Book review: The Translation of Love

The Translation of Love by Lynne Kutsukake


From Goodreads

Thirteen-year-old Aya Shimamura is released from a Canadian internment camp in 1946, still grieving the recent death of her mother, and repatriated to Japan with her embittered father. They arrive in a devastated Tokyo occupied by the Americans under the command of General Douglas MacArthur. Aya’s English-language abilities are prized by the principal of her new school, but her status as the “repat girl” makes her a social pariah–until her seatmate, a fierce, willful girl named Fumi Tanaka, decides that Aya might be able to help her find her missing older sister. Beautiful Sumiko has disappeared into the seedy back alleys of the Ginza. Fumi has heard that General MacArthur sometimes assists Japanese citizens in need, and she enlists Aya to compose a letter in English asking him for help.

Corporal Matt Matsumoto is a Japanese-American working for the Occupation forces, and it’s his overwhelming job to translate thousands of letters for the General. He is entrusted with the safe delivery of Fumi’s letter; but Fumi, desperate for answers, takes matters into her own hands, venturing into the Ginza with Aya in tow.

Told through rich, interlocking storylines, The Translation of Love mines a turbulent period to show how war irrevocably shapes the lives of both the occupied and the occupiers, and how the poignant spark of resilience, friendship and love transcends cultures and borders to stunning effect.


★★★☆☆

I wanted to give this book 4 stars, but the ending made me bump off half(ish) of a star. Honestly, though, the ending was the only bad thing I have to say about this book.

I really enjoyed the characters in this book and the different perspectives of Japan we get. We follow a Japanese girl, a Canadian-Japanese girl who is forced to move to Japan (an expat), an American-Japanese man and woman in the military, and a Japanese man who couldn’t fight in the war who works as a teacher and translator. I loved seeing the different views of Japan and Japanese people through these lenses.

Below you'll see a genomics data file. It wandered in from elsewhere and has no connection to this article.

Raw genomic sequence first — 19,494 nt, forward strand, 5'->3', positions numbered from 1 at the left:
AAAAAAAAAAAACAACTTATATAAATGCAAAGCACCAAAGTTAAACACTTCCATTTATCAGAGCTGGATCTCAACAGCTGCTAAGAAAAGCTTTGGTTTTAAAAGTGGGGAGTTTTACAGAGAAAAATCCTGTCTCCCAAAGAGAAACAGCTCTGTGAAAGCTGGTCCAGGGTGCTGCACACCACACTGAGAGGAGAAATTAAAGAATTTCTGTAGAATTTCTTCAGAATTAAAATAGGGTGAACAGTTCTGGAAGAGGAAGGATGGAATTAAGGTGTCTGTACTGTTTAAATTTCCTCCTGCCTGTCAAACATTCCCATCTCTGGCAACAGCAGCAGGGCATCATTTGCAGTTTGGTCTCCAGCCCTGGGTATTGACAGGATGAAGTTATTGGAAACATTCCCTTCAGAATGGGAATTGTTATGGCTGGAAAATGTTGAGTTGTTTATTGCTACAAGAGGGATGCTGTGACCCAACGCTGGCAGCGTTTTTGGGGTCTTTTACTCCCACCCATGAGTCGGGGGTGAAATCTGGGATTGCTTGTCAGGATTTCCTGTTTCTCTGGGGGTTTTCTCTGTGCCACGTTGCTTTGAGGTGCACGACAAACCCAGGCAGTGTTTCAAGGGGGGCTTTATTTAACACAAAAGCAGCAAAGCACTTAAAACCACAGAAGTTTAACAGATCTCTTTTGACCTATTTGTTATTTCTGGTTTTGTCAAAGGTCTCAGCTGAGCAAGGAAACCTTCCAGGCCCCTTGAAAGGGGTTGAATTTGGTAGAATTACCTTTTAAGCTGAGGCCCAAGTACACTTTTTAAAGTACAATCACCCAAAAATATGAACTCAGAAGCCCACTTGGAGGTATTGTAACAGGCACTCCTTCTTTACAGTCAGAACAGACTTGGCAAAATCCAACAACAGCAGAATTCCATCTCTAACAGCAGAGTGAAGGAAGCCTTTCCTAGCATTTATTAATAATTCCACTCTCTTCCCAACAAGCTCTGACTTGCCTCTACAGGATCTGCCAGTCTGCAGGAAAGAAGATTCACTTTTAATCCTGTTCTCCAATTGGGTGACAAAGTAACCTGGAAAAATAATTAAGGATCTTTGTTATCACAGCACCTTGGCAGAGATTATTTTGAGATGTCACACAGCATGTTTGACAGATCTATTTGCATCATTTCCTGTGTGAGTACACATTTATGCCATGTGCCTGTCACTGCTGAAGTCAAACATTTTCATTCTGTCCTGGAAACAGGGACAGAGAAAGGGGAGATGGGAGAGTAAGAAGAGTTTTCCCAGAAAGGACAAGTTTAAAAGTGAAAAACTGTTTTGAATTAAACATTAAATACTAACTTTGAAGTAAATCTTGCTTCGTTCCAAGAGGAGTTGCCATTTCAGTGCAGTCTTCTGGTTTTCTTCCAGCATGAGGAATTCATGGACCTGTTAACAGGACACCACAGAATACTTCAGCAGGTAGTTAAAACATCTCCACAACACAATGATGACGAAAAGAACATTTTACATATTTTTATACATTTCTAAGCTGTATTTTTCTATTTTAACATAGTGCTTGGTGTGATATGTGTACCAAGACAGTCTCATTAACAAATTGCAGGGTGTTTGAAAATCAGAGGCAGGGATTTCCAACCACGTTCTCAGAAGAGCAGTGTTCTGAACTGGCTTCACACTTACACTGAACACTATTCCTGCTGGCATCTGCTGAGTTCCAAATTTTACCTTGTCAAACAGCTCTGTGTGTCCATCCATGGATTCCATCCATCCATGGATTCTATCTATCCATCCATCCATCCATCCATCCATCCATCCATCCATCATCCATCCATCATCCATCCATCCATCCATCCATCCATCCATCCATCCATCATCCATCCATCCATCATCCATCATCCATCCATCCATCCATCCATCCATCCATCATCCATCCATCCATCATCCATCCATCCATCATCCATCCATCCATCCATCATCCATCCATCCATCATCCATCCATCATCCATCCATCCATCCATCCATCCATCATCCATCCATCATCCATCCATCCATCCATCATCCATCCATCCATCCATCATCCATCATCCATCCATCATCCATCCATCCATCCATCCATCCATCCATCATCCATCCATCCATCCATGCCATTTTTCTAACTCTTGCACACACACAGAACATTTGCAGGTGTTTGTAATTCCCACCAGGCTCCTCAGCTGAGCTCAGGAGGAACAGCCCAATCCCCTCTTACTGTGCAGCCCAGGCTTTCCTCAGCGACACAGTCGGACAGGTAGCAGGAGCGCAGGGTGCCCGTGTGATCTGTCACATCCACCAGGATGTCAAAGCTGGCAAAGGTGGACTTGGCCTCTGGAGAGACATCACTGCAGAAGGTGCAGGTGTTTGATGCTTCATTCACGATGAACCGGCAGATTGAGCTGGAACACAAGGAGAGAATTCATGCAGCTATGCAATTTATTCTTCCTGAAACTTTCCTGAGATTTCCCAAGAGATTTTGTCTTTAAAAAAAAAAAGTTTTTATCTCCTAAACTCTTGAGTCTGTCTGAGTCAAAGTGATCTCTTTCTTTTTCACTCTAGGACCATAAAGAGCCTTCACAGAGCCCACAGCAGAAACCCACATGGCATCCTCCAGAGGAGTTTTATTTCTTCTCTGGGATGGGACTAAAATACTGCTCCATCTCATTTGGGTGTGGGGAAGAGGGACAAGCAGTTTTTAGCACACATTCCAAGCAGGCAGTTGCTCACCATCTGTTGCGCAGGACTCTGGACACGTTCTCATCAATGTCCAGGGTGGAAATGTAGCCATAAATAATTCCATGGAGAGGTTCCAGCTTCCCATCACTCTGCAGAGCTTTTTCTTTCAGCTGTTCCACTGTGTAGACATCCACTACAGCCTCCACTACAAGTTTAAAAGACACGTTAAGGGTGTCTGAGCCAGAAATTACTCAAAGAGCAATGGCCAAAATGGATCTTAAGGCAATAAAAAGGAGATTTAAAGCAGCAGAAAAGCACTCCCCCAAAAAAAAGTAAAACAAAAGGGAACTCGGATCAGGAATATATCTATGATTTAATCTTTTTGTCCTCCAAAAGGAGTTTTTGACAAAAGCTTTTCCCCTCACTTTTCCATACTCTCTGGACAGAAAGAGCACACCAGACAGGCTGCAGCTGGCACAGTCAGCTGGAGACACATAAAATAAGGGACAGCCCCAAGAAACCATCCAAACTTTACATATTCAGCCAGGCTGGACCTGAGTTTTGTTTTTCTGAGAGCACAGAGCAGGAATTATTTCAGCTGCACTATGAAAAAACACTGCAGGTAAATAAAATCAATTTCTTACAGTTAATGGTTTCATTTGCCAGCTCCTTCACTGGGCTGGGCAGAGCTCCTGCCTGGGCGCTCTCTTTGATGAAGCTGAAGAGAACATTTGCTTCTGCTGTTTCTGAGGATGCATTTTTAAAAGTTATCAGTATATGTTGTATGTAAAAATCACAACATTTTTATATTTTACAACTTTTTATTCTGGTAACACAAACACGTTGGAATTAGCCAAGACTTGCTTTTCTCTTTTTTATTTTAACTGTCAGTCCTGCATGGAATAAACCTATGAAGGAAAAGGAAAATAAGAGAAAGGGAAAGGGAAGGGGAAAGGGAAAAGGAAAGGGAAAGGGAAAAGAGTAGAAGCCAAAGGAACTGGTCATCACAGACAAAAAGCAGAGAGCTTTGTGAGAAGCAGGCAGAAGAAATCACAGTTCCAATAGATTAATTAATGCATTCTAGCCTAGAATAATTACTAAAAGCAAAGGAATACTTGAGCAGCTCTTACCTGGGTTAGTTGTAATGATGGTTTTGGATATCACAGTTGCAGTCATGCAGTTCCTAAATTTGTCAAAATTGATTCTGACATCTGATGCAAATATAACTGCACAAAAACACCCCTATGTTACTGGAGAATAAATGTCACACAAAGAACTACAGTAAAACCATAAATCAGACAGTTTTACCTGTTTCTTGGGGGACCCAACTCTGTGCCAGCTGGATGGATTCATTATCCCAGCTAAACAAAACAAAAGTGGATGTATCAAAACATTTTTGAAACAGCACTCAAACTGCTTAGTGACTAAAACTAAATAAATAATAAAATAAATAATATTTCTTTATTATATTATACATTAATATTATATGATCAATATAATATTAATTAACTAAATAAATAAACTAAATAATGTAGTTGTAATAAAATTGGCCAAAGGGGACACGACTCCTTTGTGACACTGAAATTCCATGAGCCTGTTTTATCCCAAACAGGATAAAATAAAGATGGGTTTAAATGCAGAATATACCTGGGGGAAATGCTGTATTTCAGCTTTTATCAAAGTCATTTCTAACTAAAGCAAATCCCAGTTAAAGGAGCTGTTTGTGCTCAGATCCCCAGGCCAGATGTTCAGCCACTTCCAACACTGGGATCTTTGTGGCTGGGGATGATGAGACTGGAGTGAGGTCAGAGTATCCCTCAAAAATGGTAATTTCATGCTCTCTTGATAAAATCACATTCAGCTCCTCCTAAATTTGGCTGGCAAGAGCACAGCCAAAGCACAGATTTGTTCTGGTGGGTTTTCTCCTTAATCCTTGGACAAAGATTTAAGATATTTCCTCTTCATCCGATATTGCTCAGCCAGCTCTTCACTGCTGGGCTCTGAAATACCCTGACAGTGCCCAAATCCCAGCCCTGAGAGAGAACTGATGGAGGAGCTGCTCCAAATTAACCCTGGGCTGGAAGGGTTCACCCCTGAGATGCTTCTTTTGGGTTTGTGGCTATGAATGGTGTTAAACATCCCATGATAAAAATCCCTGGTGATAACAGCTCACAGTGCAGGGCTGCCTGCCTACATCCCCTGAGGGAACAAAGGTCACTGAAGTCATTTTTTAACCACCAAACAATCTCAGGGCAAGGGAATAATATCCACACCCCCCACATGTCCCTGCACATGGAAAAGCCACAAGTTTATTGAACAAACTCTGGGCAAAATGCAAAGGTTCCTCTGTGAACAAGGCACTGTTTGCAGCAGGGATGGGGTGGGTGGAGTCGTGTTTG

I also really enjoyed the story. It’s not a plot-driven novel by any means, but the plot was still interesting.

My issue with the ending is that it was too neat. Everything is finished too nicely and there was no real conflict in the end. **spoilers** Fumi’s sister literally just comes home. Their teacher gets deathly ill for half a chapter and is miraculously saved by Aya’s dad. Aya and her dad finally talk. Matt and Rachel (?) make up. That’s it in the end. **end spoilers** There was no real tension that lasted. Everything just,,,,, finished. It was ultimately just unsatisfying.

That being said, I enjoyed everything else and would still recommend this book, especially if you enjoy historical fiction.


Have you read this book? What were your thoughts? Let me know!

Thanks for reading! xx

8 thoughts on “Book review: The Translation of Love

  1. I guess the book just focuses on the atmospheric impact rather than creating an interesting plotline? Sometimes, some books with pretty writing tend to do soo but at least the writing offsets the underwhelming plot a bit 😆

    Liked by 1 person

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